One (more) Small Step

soapbox over on soapboxrants has entered the fray over poppies, (for the earlier blogpost see here) and a comment of his in the discussion has driven traffic in this direction, so I thought I’d return the favour (for what it’s worth).

The wearing of a poppy is a peculiar thing and it came up in conversation today with a friend. He told me a story of an uncle of his from the streets of East Belfast who trod water for an hour off the coast of France, holding the head of a cousin above the waves until he was rescued and brought home.

An astonishing story of remarkable courage and familial devotion and one worth remembering and retelling.

Was he fighting for England/Ireland, or some great nationalistic idea, or simply struggling to survive? Is his ordinary heroism  the kind that is celebrated and remembered at the cenotaph in Whitehall each year, or is it the need that nations and governments have to glorify the decisions to go to war and to ensure a steady crop of recruits for the next one? And here’s a hard one, is there any moral equivalence between what I perceive as the glorification of war and sacrifice at the cenotaph, and the promise of a posse of virgins waiting for me in the afterlife?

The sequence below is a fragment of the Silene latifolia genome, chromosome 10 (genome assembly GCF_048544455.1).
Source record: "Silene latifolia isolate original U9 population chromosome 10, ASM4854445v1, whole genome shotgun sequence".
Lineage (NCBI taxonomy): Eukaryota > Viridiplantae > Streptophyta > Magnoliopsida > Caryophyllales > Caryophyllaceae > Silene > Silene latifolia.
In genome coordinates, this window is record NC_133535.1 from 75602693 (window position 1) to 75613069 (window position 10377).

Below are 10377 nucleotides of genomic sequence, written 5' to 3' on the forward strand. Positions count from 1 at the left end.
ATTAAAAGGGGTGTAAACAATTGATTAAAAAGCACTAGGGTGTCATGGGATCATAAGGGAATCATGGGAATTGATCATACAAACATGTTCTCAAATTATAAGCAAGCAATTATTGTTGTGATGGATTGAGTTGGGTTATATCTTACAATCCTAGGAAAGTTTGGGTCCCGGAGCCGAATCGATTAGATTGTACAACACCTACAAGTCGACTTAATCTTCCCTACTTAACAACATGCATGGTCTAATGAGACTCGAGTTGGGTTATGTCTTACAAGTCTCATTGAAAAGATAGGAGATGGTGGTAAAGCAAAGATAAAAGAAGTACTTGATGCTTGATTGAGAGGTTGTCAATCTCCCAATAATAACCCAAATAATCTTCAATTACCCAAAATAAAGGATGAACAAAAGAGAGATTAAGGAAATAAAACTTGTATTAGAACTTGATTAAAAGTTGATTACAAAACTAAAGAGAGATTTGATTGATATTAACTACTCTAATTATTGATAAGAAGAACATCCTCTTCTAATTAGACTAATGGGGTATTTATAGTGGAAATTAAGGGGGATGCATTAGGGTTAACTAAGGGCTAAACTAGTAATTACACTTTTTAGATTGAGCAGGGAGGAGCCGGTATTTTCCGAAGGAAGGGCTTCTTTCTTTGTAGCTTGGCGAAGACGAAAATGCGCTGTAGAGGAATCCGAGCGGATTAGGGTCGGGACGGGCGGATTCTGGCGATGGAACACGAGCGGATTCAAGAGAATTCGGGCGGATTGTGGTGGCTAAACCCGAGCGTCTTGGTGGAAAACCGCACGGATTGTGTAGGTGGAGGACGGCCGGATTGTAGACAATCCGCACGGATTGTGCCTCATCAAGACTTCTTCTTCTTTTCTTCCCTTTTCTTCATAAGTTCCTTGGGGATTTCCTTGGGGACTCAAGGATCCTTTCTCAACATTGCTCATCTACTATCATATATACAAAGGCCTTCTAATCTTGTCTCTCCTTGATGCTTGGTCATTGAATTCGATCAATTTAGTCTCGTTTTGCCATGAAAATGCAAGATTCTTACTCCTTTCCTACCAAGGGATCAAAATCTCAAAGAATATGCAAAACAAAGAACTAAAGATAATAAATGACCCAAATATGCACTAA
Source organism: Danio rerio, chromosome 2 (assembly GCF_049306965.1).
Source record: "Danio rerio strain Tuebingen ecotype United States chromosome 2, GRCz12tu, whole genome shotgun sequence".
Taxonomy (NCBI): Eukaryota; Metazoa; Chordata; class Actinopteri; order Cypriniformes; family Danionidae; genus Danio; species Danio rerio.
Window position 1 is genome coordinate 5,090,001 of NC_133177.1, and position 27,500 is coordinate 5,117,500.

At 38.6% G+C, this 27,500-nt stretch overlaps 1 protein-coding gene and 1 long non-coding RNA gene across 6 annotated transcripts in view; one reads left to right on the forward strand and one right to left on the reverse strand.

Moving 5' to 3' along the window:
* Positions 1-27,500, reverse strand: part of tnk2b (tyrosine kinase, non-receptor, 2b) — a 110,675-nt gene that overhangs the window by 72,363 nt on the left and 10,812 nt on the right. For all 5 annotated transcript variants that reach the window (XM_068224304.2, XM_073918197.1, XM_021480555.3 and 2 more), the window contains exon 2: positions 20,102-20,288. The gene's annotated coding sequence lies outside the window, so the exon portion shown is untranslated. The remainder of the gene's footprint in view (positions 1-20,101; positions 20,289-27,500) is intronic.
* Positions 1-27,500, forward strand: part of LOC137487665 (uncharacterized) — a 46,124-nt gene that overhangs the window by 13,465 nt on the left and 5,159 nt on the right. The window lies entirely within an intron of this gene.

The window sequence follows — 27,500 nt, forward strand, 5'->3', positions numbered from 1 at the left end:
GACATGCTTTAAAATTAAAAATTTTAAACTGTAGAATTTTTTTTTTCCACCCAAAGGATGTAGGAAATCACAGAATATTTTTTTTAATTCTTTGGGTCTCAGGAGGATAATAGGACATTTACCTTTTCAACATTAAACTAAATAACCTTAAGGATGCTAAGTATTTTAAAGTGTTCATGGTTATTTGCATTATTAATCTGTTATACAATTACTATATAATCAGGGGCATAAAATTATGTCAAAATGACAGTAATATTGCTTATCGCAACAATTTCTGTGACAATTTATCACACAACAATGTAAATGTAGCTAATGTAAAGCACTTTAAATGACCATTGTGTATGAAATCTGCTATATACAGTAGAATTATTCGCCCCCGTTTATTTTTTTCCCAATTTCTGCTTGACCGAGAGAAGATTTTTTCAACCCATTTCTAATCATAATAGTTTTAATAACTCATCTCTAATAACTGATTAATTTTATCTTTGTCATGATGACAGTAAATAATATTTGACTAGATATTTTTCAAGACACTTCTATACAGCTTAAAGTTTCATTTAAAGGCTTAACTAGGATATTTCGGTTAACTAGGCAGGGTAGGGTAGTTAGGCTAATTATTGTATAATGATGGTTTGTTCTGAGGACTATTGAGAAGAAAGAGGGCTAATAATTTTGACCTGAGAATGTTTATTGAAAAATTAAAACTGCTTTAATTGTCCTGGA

Can I by wearing a poppy remember ordinary heroes like my friend’s uncle, but at the same time distance myself from the national remembrances?

And then at a personal level, how much of this moral debate am I using as an excuse to cover a much dirtier secret, which is my sectarian attitudes to things British? And if I wore the white poppy is that not equally a provocative act, which done in the wrong way could be judged sectarian?

Wearing a poppy is a hard thing. At least it is for me, and I didn’t wear it yesterday without many years of consideration, nor am I sure whether I’ll wear it next year…I’ll probably have to go through this all over again. But I agree with soapbox when he raises the ludicrousness of Juande Ramos wearing one, or BBC newsreaders (locally here in NI or nationally) wearing one because it’s BBC ‘policy’. Surely it should be a matter of individual choice if its to mean anything at all?

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